The Drug Enforcement Administration (DEA) is proposing rescheduling marijuana from a Schedule I drug, the most restrictive class, to a Schedule III drug, a less restrictive class. Under this proposed shift, marijuana criminalization would continue at the federal level. This news followed a Department of Health and Human Services (HHS) recommendation to reschedule marijuana as a Schedule III drug, affirming that marijuana has medical value and a low likelihood of abuse. However, a recent Congressional report reveals a clear disconnect between the intent behind rescheduling and its impacts on Americans who use marijuana or work in marijuana-related businesses, stating that anything short of descheduling would maintain federal marijuana criminalization and most of the harms associated with it.

The harms of marijuana criminalization reach beyond those who use it or work in the industry, adversely impacting their loved ones and communities through family separation from incarceration and deportation, as well as the denial of economic opportunities. Despite similar rates of usage, marijuana arrests have overwhelmingly targeted communities of color, which has concentrated the negative impacts of criminalization among Black, Brown, and Indigenous populations.

Considering this, Congressional support for descheduling – instead of rescheduling – is growing. Organizations like the Drug Policy Alliance and members of the Marijuana Justice Coalition are urging members of Congress to support the CAOA as the best path to fully decriminalize and legalize marijuana and begin to repair the harms caused by criminalization.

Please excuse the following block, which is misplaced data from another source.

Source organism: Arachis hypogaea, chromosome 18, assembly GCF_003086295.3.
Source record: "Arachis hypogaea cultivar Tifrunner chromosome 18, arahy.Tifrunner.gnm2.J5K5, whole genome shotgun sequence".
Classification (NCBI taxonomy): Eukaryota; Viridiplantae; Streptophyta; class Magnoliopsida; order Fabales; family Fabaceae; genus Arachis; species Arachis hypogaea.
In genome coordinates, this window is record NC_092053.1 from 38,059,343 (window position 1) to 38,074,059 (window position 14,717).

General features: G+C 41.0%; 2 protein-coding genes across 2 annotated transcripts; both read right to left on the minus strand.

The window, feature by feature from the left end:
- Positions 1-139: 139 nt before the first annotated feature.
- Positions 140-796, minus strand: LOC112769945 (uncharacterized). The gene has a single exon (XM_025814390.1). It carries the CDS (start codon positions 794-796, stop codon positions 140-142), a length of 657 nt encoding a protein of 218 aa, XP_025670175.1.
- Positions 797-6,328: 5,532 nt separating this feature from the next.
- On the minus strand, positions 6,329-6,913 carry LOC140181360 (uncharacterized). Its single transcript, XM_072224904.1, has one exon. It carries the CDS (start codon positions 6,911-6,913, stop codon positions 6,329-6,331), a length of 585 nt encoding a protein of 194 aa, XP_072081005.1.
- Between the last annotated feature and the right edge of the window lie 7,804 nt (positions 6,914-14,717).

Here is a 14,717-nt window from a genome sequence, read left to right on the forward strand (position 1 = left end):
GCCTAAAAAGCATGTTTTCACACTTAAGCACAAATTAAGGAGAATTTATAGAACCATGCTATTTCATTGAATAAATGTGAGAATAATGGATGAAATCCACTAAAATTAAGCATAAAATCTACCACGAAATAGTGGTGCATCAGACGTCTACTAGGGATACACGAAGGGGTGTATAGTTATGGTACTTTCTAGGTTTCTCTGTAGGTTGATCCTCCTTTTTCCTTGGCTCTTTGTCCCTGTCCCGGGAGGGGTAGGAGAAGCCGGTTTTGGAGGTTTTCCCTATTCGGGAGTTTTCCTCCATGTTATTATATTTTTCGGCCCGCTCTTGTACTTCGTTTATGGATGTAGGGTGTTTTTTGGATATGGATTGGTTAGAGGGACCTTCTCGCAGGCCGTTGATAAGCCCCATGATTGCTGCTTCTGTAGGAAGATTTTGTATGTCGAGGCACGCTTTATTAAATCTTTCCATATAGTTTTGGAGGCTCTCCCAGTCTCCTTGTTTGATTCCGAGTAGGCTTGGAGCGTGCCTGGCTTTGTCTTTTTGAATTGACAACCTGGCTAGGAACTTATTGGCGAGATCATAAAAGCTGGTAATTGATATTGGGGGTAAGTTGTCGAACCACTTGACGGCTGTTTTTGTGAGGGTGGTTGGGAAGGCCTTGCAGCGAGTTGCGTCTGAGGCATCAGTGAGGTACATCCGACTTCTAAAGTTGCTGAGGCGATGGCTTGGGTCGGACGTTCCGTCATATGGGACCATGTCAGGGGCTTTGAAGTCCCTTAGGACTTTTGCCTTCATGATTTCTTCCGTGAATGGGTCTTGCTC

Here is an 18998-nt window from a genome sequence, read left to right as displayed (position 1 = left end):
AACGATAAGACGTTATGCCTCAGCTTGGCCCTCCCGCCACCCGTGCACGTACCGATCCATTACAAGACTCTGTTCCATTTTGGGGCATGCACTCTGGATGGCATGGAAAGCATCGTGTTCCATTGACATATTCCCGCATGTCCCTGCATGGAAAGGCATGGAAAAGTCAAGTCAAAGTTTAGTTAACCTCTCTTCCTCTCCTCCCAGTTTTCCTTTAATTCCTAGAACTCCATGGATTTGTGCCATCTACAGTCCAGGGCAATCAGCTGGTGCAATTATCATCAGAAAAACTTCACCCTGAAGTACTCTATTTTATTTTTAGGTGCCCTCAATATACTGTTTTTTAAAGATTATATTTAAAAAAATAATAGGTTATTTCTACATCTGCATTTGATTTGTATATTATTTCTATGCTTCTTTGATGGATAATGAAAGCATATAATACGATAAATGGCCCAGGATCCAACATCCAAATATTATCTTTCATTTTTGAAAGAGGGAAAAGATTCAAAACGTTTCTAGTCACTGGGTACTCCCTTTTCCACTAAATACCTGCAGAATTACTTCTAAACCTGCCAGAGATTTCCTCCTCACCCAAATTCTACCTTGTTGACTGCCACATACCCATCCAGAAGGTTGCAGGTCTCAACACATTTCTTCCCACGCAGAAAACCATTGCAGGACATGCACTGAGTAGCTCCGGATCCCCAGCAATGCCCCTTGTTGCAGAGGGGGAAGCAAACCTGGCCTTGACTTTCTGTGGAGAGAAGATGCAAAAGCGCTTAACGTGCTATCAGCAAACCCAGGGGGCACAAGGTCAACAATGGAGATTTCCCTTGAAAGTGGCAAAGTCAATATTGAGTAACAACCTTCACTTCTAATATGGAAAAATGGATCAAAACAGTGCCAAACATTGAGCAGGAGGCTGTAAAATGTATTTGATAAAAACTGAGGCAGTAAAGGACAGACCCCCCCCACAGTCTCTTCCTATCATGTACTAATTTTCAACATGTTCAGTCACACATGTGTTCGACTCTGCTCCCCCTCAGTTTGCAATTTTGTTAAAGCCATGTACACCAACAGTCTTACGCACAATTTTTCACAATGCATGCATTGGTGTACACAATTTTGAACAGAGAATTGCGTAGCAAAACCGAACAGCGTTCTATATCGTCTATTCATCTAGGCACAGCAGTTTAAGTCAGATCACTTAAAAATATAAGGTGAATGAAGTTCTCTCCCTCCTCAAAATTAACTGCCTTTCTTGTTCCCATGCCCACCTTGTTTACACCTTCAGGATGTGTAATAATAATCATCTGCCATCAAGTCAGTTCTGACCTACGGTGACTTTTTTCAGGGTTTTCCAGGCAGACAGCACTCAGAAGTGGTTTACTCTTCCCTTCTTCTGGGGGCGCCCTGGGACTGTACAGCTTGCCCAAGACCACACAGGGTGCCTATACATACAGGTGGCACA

More information on marijuana scheduling is available here. 

The text of the bill can be found here.




About the Drug Policy Alliance

The Drug Policy Alliance is the leading organization in the U.S. working to end the drug war, repair its harms, and build a non-punitive, equitable, and regulated drug market. We envision a world that embraces the full humanity of people, regardless of their relationship to drugs. We advocate that the regulation of drugs be grounded in evidence, health, equity, and human rights. In collaboration with other movements and at every policy level, we change laws, advance justice, and save lives. Learn more at


About the Marijuana Justice Coalition

The Marijuana Justice Coalition is a broad coalition of national advocacy organizations, convened by the Drug Policy Alliance, who have joined forces to advocate for federal marijuana reform through a racial and economic justice lens. In the 116th Congress, the Marijuana Justice Coalition led the historic passage of the Marijuana Opportunity Reinvestment & Expungement (MORE) Act (H.R. 3884) in the House. This marked the first time a chamber of Congress voted to deschedule marijuana. In the 117th Congress, the Coalition was once again successful in passing the MORE Act (H.R. 3617) in the House, marking the first time a descheduling bill was passed in a non-lame duck session of Congress. The Coalition continues to work toward the successful passage of a comprehensive marijuana bill in Congress that legalizes and decriminalizes marijuana and centers the people most impacted by prohibition. This work includes collaborating with the Senate on the Cannabis Administration and Opportunity Act, which builds upon the social justice provisions of the MORE Act.

A young woman holds a sign that says "End the Drug War."